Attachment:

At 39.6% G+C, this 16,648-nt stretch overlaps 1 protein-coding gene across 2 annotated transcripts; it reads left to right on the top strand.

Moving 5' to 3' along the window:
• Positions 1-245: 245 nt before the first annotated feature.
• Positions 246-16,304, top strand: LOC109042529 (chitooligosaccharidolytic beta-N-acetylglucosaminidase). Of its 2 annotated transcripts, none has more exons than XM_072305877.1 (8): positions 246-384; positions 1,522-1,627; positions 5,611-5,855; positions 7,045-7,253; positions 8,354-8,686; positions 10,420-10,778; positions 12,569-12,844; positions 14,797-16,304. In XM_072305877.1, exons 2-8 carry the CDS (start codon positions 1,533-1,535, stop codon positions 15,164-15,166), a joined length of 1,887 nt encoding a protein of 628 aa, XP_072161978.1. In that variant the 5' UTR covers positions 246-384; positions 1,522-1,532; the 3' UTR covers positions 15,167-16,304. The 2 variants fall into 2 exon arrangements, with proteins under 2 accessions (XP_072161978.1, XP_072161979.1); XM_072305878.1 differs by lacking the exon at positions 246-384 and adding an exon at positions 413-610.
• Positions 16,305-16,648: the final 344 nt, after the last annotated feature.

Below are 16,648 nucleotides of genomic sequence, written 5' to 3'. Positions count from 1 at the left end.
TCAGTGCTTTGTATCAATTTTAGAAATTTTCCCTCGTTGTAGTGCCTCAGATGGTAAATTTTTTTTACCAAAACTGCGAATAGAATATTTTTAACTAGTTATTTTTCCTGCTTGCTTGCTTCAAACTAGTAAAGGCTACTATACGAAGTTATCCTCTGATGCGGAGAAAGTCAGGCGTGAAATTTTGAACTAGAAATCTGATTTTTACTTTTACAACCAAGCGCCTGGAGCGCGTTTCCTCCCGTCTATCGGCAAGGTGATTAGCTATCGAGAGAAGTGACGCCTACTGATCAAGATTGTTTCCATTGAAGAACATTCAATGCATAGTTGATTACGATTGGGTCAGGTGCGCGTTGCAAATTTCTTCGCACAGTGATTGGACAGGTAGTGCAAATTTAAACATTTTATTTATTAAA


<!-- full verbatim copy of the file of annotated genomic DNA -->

At 39.6% G+C, this 16,648-nt stretch overlaps 1 protein-coding gene across 2 annotated transcripts; it reads left to right on the top strand.

Moving 5' to 3' along the window:
• Positions 1-245: 245 nt before the first annotated feature.
• Positions 246-16,304, top strand: LOC109042529 (chitooligosaccharidolytic beta-N-acetylglucosaminidase). Of its 2 annotated transcripts, none has more exons than XM_072305877.1 (8): positions 246-384; positions 1,522-1,627; positions 5,611-5,855; positions 7,045-7,253; positions 8,354-8,686; positions 10,420-10,778; positions 12,569-12,844; positions 14,797-16,304. In XM_072305877.1, exons 2-8 carry the CDS (start codon positions 1,533-1,535, stop codon positions 15,164-15,166), a joined length of 1,887 nt encoding a protein of 628 aa, XP_072161978.1. In that variant the 5' UTR covers positions 246-384; positions 1,522-1,532; the 3' UTR covers positions 15,167-16,304. The 2 variants fall into 2 exon arrangements, with proteins under 2 accessions (XP_072161978.1, XP_072161979.1); XM_072305878.1 differs by lacking the exon at positions 246-384 and adding an exon at positions 413-610.
• Positions 16,305-16,648: the final 344 nt, after the last annotated feature.

Below are 16,648 nucleotides of genomic sequence, written 5' to 3'. Positions count from 1 at the left end.
TCAGTGCTTTGTATCAATTTTAGAAATTTTCCCTCGTTGTAGTGCCTCAGATGGTAAATTTTTTTTACCAAAACTGCGAATAGAATATTTTTAACTAGTTATTTTTCCTGCTTGCTTGCTTCAAACTAGTAAAGGCTACTATACGAAGTTATCCTCTGATGCGGAGAAAGTCAGGCGTGAAATTTTGAACTAGAAATCTGATTTTTACTTTTACAACCAAGCGCCTGGAGCGCGTTTCCTCCCGTCTATCGGCAAGGTGATTAGCTATCGAGAGAAGTGACGCCTACTGATCAAGATTGTTTCCATTGAAGAACATTCAATGCATAGTTGATTACGATTGGGTCAGGTGCGCGTTGCAAATTTCTTCGCACAGTGATTGGACAGGTAGTGCAAATTTAAACATTTTATTTATTAAA